Is George Osborne doing a great job? From one perspective, it is logically impossible that he is.
What I mean is that Nadine Dorries says he’s doing a great job. But she also says her blog is “70% fiction.” Which raises the question: what is the probability that Osborne is doing a great job, conditional upon our MPilf saying he is?
Enter Bayes’ theorem.
Let P(A) = the probability that Osborne is doing a great job. Let P(B) = Dorries saying he is doing a great job. So P(A¦B) is the probability of him doing a great job, conditional upon Dorries saying so, and P(B¦A) is the probability of Dorries saying he’s doing a great job, conditional on him doing so.
Let’s suppose you are well disposed to Osborne, so the value of P(A) is high, at 0.8. We know from her “70% fiction, 30% fact” remark that P(B¦A) is 0.3. And let’s call P(B) 0.9; you might think it should be one, given that you’d expect Tories to support Osborne, but Dorries might have remained silent instead.
It follows that P(A¦B) is: (0.3 x 0.8)/0.9 = 0.266.
In other words, even if your prior belief was that Osborne was doing a great job, the fact that Dorries says he is means that you must attach only a low probability to him doing so.
The simple maths tells us Osborne is probably not great.
How can we avoid this conclusion?
One possibility is that Dorries’ mis-spoke; she claims that she intended to say “30% fiction”: women and numbers, eh? If P(B¦A) is 0.7, then P(A¦B) rises to 0.62.
However, this does not greatly help the Tory cause. If you’re undecided about Osborne’s competence - P(A) = 0.5 - then P(A¦B) is only 0.39. A floating voter reading Dorries’ amended statement would therefore infer that Osborne was probably not great.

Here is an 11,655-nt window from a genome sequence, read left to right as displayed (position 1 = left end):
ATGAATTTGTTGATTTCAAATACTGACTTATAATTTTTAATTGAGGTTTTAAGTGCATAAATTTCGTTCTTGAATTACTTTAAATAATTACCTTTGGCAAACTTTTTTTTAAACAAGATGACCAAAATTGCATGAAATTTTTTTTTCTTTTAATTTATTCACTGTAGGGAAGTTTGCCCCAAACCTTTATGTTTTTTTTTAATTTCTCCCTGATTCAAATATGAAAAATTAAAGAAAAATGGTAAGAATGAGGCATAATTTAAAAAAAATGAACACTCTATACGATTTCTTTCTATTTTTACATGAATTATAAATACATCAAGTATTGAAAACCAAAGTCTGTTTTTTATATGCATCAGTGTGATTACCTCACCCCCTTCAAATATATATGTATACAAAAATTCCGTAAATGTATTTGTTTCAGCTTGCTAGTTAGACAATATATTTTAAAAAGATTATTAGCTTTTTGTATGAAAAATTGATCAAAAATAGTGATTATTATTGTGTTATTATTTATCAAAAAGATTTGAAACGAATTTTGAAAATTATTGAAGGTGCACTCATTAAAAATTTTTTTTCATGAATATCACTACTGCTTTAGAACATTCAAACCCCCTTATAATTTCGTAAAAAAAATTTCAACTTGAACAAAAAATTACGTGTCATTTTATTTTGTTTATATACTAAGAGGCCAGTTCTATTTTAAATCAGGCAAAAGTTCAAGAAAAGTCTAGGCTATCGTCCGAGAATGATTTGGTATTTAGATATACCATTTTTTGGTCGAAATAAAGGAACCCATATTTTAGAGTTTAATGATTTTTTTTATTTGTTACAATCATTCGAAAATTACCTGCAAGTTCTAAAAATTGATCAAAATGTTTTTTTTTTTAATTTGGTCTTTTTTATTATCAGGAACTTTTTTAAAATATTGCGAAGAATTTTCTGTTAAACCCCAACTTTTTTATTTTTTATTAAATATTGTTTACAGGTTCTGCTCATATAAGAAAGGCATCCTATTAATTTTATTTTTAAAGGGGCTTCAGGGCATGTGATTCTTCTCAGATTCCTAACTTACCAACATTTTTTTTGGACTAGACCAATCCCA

Another possibility is that Dorries does not intend her “70% fiction” remark to apply to this statement. She might say: “My statement ‘Osborne is doing a great job’ is true.” However, this statement must itself be subject to her “70% fiction” statement. We have, then, a variant of Epimenides’ paradox. This cannot overturn my reasoning.
Another possibility is simply that her “70% fiction” remark was wrong. We can rule out the possibility that it was a lie; an “honourable member” would not lie to a parliamentary commissioner. So we’re left with the possibility that it simply has no truth-value at all.
Here, though, we must draw a sharp distinction between statements that might have truth-value, and ones that are pure nonsense. The principle of insufficient reason suggests that when Dorries says “Osborne did a great job“, we should attach a 50% probability to him doing so. But if P(B¦A) is 0.5, then P(A¦B) is only 0.44. Again, we must infer that - even from a high prior support for Osborne - that he is doing a bad job.
We can only avoid this conclusion by reading “Osborne did a great job” as “whshfn ghe n dkp henlg” - mere meaningless nonsense.
My conclusion here is simple. If you want to support Osborne you must regard Dorries as a nonsensical figure, who’s utterances have as much meaning as the barking of a mad dog.